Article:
ARUTT: I absolutely agree with you. As a mental health professional, I don`t know how any of those mental health professionals could say with any kind of certainty that this man is no longer a danger to women. Are they going to wait for him to rape more women before they can lock him up again? As Sam said, this ruins women`s lives. There is no excuse to let him out, I know Jackie Lacey tried to get it stopped.
PINSKY: OK, you know we`re all from California. I smell overcrowding and those sorts of things coming to bear here too, you notice how they`re sort of trying to keep him incarcerated in this little house. I don`t know, something doesn`t smell right here. But again -
Female: Right, I agree.
PINSKY: -- if anyone has a comment or a question for the Behavior Bureau, Tweet us at @drdrewhln #Behavior Bureau. Thank you, Behavior Bureau. Up next, Chris Brown in trouble with the law again. Find out why he could be headed to jail and what kinds of trouble he got himself into this time. Be right back.
Female: R and B singer Chris Brown is in trouble with the law once again.
Male: This time, we`re talking about a felony arrest charge for beating a man outside of a posh Washington, D.C. hotel.
Male: On this police report, he said that Brown punched him in the face and then that Brown`s bodyguard stepped in and punched him in the face.
Female: Police arrested Chris Brown and his bodyguard early on Sunday morning.
Female: In case you`ve forgotten here, Brown is already on probation and this could blow it for him. Four years ago, Brown pled guilty to assaulting then girlfriend Rihanna.
CHRIS BROWN, R AND B SINGER: What I did was unacceptable, 100 percent. I can only ask and pray that you forgive me please.
Male: The rapper with the rap sheet - it`s getting a little longer.
Male: He`s on probation and he`s throwing chairs allegedly in the dressing room at ABC.
HEATHER HANSEN, DEFENSE ATTORNEY: The last time there was an allegation that he violated his probation, it was for that hit and run accident.
BROWN: I hope that others learn from my mistake. I intend to live my live so that I am truly worthy of the term `role model.`
PINSKY: Oh, boy, I`m not sure he`s living up to that.
HUTT: Yes, OK.
PINSKY: Back with my co-host Jenny Hutt, Danine Manette, Samantha Schacher, Jennifer Keitt with us tonight. Chris Brown released without bail, his charged had been reduced to misdemeanor simple assault. He has been ordered to see his probation officer in California within 48 hours. Sam, did you want to say something right off the bat here?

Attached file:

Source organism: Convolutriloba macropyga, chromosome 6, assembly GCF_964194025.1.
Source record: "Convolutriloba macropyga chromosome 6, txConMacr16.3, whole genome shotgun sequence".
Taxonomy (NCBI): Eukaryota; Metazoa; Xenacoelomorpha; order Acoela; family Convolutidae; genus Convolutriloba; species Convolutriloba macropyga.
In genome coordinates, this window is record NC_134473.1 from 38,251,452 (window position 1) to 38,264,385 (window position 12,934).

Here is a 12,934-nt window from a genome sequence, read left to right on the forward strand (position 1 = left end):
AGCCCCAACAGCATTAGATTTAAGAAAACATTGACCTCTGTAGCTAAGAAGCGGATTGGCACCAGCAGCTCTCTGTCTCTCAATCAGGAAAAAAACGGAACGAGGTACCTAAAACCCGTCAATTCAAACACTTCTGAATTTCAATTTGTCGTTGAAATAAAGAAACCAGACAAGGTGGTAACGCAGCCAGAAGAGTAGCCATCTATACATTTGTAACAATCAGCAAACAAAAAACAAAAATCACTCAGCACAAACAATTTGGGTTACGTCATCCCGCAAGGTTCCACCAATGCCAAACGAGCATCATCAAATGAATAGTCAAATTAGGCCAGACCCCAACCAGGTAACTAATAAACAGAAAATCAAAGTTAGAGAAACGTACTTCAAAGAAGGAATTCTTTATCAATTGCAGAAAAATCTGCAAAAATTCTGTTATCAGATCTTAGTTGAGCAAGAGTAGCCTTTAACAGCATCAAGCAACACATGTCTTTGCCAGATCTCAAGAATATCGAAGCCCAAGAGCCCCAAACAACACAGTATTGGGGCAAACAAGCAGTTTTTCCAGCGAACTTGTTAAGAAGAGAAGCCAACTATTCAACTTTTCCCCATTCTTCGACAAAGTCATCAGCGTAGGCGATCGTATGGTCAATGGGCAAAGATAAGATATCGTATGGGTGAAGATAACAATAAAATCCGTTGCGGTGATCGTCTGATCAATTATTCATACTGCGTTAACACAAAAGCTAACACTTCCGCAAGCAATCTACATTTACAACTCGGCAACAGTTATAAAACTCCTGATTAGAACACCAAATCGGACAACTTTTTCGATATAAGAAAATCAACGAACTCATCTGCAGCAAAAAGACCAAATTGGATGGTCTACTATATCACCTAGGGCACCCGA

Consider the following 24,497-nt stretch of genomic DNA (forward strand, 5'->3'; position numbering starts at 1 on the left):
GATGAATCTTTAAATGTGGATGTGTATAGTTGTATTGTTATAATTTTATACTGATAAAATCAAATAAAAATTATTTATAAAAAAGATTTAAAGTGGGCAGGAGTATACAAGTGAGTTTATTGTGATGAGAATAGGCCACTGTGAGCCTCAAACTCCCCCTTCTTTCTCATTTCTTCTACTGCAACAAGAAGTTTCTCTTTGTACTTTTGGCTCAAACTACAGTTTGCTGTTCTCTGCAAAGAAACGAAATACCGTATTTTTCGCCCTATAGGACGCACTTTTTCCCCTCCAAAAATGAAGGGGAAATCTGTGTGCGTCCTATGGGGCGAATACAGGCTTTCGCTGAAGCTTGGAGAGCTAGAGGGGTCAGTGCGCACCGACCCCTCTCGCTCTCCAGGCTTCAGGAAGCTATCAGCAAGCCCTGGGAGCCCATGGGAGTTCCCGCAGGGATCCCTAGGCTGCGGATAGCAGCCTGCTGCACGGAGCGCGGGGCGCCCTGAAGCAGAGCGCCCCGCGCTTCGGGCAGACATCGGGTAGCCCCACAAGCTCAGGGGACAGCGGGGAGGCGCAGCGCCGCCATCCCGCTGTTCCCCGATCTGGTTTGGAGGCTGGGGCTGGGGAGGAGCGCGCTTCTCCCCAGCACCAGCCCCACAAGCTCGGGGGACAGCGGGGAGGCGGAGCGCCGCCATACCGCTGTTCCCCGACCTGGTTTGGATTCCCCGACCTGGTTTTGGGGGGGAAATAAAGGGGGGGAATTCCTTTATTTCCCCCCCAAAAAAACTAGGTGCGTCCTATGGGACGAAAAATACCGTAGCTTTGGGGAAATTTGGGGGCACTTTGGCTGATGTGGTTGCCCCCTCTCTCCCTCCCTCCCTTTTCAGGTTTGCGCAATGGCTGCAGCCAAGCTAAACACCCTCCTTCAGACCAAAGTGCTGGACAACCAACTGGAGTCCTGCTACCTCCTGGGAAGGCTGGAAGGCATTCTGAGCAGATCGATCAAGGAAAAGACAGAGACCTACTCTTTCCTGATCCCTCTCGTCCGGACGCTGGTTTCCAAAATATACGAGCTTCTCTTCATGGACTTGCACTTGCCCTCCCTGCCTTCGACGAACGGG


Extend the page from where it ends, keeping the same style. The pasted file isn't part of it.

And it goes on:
SCHACHER: Well, I`m sorry, Chris Brown is a jerk with a capital J. And you know what, since 2009, OK, first of all, that image of Rihanna still haunts me. But since 2009, if I were Chris Brown, I would have done everything possible to show the world that I am a changed man or I`m actively trying to be a better man, but what have we seen? An ever-growing rap sheet. And to some of his defenders, because I`ve gotten a lot of Tweets today because I`ve been pretty outspoken about this, they say well, what if this victim provoked Chris Brown? Well, that`s where Chris Brown should walk away or count to 10. That`s where he has a security guard, a bodyguard to take care of it for him.
MANETTE: Yes, you can take the boy out of the hood but you cannot take the hood out of the boy. I mean, this is ridiculous. And that - and that`s my - I was wondering also. What do you have a security guard for if you`re going to be fighting? Isn`t that what the bouncer is for?
SCHACHER: Yes, he wants to fight.
MANETTE: What`s that about?
SCHACHER: He wants to fight.
MANETTE: He`s looking for a fight. Yes. Yes.
KEITT: I have --
PINSKY: Jennifer. Jennifer. Wait, hang on a second. Women, girls that have been traumatized in childhood tend to act in. Males that have been traumatized in childhood tend to act out. They externalize their aggression. And, pretty clearly, that`s what`s going on with Chris Brown. Why doesn`t he get some sort of - get in the hands of somebody - again, why doesn`t he get help? That`s what we keep asking about.
PINSKY: So won`t perpetrate these things. What do you say?
KEITT: He needs a good old-fashioned talking from his mama - jacking his butt up against the wall. Because I`ve got kids, Chris Brown`s age, and I`m telling you, I would not allow them -
KEITT: -- to embarrass me like this publicly and nationally. The reality of it is this man has got a tremendous platform to make a tremendous difference and every time you turn around, his anger has got him out of control.